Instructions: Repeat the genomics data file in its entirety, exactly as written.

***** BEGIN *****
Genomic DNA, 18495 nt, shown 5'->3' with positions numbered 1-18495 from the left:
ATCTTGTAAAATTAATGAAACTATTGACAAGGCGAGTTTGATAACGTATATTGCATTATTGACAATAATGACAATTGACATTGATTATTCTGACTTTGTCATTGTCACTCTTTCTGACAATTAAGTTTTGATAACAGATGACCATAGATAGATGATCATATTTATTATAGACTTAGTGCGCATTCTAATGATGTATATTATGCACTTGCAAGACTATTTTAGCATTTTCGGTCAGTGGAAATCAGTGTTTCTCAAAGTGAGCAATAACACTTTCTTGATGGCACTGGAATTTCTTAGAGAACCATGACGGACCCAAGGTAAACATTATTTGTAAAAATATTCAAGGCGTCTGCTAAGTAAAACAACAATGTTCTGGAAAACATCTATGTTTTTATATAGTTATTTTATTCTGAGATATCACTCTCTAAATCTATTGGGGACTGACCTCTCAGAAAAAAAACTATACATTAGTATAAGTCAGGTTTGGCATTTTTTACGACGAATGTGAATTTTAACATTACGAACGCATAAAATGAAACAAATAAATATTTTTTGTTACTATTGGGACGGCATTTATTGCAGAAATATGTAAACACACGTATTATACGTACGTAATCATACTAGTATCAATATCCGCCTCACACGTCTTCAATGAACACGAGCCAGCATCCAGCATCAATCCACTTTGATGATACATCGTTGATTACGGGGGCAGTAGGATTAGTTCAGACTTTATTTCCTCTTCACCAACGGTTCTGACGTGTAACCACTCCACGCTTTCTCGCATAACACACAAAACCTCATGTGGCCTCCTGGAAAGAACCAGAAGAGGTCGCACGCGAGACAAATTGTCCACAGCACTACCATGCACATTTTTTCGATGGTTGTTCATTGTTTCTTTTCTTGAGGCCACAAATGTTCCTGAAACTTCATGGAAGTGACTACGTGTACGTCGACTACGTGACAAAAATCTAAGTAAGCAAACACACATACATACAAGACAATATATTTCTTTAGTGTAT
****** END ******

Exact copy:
Genomic DNA, 18495 nt, shown 5'->3' with positions numbered 1-18495 from the left:
ATCTTGTAAAATTAATGAAACTATTGACAAGGCGAGTTTGATAACGTATATTGCATTATTGACAATAATGACAATTGACATTGATTATTCTGACTTTGTCATTGTCACTCTTTCTGACAATTAAGTTTTGATAACAGATGACCATAGATAGATGATCATATTTATTATAGACTTAGTGCGCATTCTAATGATGTATATTATGCACTTGCAAGACTATTTTAGCATTTTCGGTCAGTGGAAATCAGTGTTTCTCAAAGTGAGCAATAACACTTTCTTGATGGCACTGGAATTTCTTAGAGAACCATGACGGACCCAAGGTAAACATTATTTGTAAAAATATTCAAGGCGTCTGCTAAGTAAAACAACAATGTTCTGGAAAACATCTATGTTTTTATATAGTTATTTTATTCTGAGATATCACTCTCTAAATCTATTGGGGACTGACCTCTCAGAAAAAAAACTATACATTAGTATAAGTCAGGTTTGGCATTTTTTACGACGAATGTGAATTTTAACATTACGAACGCATAAAATGAAACAAATAAATATTTTTTGTTACTATTGGGACGGCATTTATTGCAGAAATATGTAAACACACGTATTATACGTACGTAATCATACTAGTATCAATATCCGCCTCACACGTCTTCAATGAACACGAGCCAGCATCCAGCATCAATCCACTTTGATGATACATCGTTGATTACGGGGGCAGTAGGATTAGTTCAGACTTTATTTCCTCTTCACCAACGGTTCTGACGTGTAACCACTCCACGCTTTCTCGCATAACACACAAAACCTCATGTGGCCTCCTGGAAAGAACCAGAAGAGGTCGCACGCGAGACAAATTGTCCACAGCACTACCATGCACATTTTTTCGATGGTTGTTCATTGTTTCTTTTCTTGAGGCCACAAATGTTCCTGAAACTTCATGGAAGTGACTACGTGTACGTCGACTACGTGACAAAAATCTAAGTAAGCAAACACACATACATACAAGACAATATATTTCTTTAGTGTAT